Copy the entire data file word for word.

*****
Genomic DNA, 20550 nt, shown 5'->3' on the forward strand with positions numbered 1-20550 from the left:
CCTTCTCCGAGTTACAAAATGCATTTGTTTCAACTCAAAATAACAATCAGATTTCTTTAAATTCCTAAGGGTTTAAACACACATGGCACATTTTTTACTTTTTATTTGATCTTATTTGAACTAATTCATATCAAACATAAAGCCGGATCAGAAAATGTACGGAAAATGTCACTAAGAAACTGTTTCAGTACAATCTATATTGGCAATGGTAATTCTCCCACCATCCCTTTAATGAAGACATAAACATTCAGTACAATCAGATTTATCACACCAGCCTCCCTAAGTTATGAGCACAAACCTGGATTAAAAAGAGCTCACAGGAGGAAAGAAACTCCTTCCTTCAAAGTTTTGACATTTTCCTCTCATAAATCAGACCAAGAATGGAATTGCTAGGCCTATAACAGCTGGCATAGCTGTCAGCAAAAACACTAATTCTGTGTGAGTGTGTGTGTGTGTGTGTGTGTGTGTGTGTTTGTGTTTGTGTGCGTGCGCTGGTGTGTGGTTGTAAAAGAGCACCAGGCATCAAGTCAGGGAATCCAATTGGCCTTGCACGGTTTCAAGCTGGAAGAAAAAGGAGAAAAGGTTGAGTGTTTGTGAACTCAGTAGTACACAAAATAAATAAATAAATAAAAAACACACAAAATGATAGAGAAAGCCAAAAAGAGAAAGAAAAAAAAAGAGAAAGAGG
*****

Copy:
Genomic DNA, 20550 nt, shown 5'->3' on the forward strand with positions numbered 1-20550 from the left:
CCTTCTCCGAGTTACAAAATGCATTTGTTTCAACTCAAAATAACAATCAGATTTCTTTAAATTCCTAAGGGTTTAAACACACATGGCACATTTTTTACTTTTTATTTGATCTTATTTGAACTAATTCATATCAAACATAAAGCCGGATCAGAAAATGTACGGAAAATGTCACTAAGAAACTGTTTCAGTACAATCTATATTGGCAATGGTAATTCTCCCACCATCCCTTTAATGAAGACATAAACATTCAGTACAATCAGATTTATCACACCAGCCTCCCTAAGTTATGAGCACAAACCTGGATTAAAAAGAGCTCACAGGAGGAAAGAAACTCCTTCCTTCAAAGTTTTGACATTTTCCTCTCATAAATCAGACCAAGAATGGAATTGCTAGGCCTATAACAGCTGGCATAGCTGTCAGCAAAAACACTAATTCTGTGTGAGTGTGTGTGTGTGTGTGTGTGTGTGTGTGTTTGTGTTTGTGTGCGTGCGCTGGTGTGTGGTTGTAAAAGAGCACCAGGCATCAAGTCAGGGAATCCAATTGGCCTTGCACGGTTTCAAGCTGGAAGAAAAAGGAGAAAAGGTTGAGTGTTTGTGAACTCAGTAGTACACAAAATAAATAAATAAATAAAAAACACACAAAATGATAGAGAAAGCCAAAAAGAGAAAGAAAAAAAAAGAGAAAGAGG